What should I ask a security consultant to see if they are legitimate or not?
I'm looking to hire someone to perform an assessment, but I'd like to make sure that someone is reputable first.
Asking for references is a reasonable start.
Another crude indicator is their visibility and track record at well-regarded conferences. If they are a speaker at Blackhat, RSA Security conference, WOOT, etc., that's often a good sign. (But lack of this kind of visibility does not necessarily mean they are unqualified. This is a very crude indicator, at best.)
You could also look at their track record of disclosed vulnerability reports, white papers, etc.
I would not pay too much attention to certifications. If their primary or only credential is a CISSP or similar certification, odds are that you are getting a low-level person. The value of a certification will depend upon the particular certification and the kind of work you are looking for the consultant to do.
For more details on what to read into certifications and their reputation, see the following threads: Professional certifications for IT Security; Web Security Certifications; International pentester certification; What are the basic certification course for beginners?; How useful is CISSP to a recent graduate?; CEH or GIAC - Which one should I pursue?; would preparing for CCNA add “significantly” to my knowledge as a penetration tester?.
Invent a scenario similar to the one you want them to work on, and get them to walk you through how they would tackle it. You'd want to assess their ability to understand the needs of your business as well as their technical understanding. The key factor would be whether they ask the right questions and give you the right answers.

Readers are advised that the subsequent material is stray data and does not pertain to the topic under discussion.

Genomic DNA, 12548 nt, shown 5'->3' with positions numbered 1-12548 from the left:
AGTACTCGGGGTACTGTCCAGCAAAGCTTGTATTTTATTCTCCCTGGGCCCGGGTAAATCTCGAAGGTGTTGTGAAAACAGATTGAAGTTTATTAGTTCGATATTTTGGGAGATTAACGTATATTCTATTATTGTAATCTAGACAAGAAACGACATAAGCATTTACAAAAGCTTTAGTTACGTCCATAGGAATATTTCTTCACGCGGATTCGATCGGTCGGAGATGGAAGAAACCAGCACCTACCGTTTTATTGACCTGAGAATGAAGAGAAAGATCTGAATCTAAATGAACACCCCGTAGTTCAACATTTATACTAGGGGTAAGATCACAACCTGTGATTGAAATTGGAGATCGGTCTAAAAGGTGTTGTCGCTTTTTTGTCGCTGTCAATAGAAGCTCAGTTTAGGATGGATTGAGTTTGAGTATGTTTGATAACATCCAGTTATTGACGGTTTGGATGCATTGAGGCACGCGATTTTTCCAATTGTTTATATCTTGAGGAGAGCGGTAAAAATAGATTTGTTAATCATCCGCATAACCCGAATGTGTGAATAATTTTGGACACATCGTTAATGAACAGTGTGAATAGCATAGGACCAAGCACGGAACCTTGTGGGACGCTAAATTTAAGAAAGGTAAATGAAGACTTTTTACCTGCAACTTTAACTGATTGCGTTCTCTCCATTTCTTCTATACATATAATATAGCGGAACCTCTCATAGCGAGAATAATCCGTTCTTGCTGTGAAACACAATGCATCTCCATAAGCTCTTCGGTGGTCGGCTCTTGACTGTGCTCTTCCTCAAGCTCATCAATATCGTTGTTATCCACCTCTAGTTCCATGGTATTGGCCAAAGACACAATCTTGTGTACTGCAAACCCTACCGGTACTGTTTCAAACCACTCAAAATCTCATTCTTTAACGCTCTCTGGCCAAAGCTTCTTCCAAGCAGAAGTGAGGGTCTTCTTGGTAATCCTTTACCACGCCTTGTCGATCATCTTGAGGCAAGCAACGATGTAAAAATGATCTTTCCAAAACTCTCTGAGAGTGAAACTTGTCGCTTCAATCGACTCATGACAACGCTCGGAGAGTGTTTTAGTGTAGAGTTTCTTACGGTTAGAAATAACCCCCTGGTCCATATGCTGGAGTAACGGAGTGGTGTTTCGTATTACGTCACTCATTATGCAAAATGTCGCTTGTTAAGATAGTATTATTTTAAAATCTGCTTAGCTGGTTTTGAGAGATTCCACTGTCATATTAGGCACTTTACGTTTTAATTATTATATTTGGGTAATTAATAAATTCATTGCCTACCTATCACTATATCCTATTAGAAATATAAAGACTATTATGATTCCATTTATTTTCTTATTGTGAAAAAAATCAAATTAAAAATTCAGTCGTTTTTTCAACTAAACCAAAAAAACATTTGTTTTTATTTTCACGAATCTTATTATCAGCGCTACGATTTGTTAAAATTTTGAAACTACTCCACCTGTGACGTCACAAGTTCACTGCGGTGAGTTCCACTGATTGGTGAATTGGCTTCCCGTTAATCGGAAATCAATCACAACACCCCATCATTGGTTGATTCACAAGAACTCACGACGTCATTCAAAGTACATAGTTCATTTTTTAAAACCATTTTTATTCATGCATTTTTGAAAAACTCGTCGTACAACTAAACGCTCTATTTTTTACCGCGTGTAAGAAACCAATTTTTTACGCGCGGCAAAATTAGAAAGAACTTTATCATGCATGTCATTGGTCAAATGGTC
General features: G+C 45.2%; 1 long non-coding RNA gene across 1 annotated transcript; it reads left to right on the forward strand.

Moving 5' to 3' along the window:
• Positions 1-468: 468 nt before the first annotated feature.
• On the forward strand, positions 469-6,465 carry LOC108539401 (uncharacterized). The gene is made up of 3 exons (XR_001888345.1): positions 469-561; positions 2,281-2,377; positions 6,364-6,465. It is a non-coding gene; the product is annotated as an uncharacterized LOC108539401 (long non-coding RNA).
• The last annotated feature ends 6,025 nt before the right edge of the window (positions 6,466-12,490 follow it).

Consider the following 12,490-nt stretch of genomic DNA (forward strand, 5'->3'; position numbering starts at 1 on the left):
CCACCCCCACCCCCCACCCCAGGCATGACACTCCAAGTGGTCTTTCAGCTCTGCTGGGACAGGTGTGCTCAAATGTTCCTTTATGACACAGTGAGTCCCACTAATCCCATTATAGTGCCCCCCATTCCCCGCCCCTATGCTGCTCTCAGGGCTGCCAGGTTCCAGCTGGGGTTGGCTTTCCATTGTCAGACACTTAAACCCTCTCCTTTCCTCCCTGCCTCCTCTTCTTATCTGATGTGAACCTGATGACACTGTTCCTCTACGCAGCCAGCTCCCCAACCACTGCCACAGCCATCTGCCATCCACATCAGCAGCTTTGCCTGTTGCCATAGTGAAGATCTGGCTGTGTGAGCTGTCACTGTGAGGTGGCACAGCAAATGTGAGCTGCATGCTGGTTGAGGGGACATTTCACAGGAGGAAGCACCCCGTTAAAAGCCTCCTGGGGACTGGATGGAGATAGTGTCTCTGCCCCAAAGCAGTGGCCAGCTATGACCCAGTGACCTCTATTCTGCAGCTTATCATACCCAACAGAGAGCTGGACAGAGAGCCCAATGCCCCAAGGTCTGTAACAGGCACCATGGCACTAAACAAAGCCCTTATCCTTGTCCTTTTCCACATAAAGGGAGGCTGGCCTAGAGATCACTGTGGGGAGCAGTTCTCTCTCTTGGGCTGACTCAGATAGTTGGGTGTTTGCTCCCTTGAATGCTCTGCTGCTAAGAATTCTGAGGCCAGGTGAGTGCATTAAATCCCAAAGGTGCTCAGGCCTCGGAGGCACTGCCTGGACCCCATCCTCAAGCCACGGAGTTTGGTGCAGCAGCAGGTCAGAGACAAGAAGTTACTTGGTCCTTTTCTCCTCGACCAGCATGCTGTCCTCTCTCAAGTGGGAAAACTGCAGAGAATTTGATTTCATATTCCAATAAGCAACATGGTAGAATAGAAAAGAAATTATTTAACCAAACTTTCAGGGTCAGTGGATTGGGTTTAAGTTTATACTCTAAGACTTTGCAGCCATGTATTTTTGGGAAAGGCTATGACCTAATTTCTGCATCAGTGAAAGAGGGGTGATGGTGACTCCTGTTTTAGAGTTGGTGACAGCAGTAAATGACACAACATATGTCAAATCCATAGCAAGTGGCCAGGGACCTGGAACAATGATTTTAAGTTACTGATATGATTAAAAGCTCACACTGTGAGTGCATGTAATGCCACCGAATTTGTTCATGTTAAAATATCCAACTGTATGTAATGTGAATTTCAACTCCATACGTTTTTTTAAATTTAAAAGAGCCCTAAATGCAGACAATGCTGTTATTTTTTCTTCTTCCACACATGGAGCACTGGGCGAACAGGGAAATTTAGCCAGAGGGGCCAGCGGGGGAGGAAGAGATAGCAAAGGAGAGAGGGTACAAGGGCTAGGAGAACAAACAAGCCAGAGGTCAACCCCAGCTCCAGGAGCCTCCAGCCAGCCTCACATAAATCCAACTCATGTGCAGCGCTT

For example, you might want someone to assess your e-commerce infrastructure, so your scenario might start with the question:
A good candidate would immediately start asking about the data involved, and the level of risk you're willing to tolerate. A bad candidate would get immediately proscriptive.
If they answer that to your satisfaction, or draw the information out of you, you can expand it to:
... etc. Ideally, in this scenario, you'd have a candidate who looks at wider issues than just IT - policies, procedures, staff training, backups and backup security all play a part as well as firewalls and IPS.
If you don’t have anyone available to challenge his or her technical expertise then I would say go the client references route. Ask for references - preferably from clients where they performed similar work.
References, references, and more references. From companies that are close to your size. You should call the reference and ask how the consultant did. Ask if they read your existing policies and procedures and made suggestions for improvements. As if they suggested industry best practices. The consultant having a speaking role at a conference doesn't factor at all into whether they can do the job. If they have presented at conferences or written books you should always ask for their book or slides or a recording of the talk and review that to see if they reference previous customers. Last thing you want is for them to be talking about your company (even anonymously) at the next conference.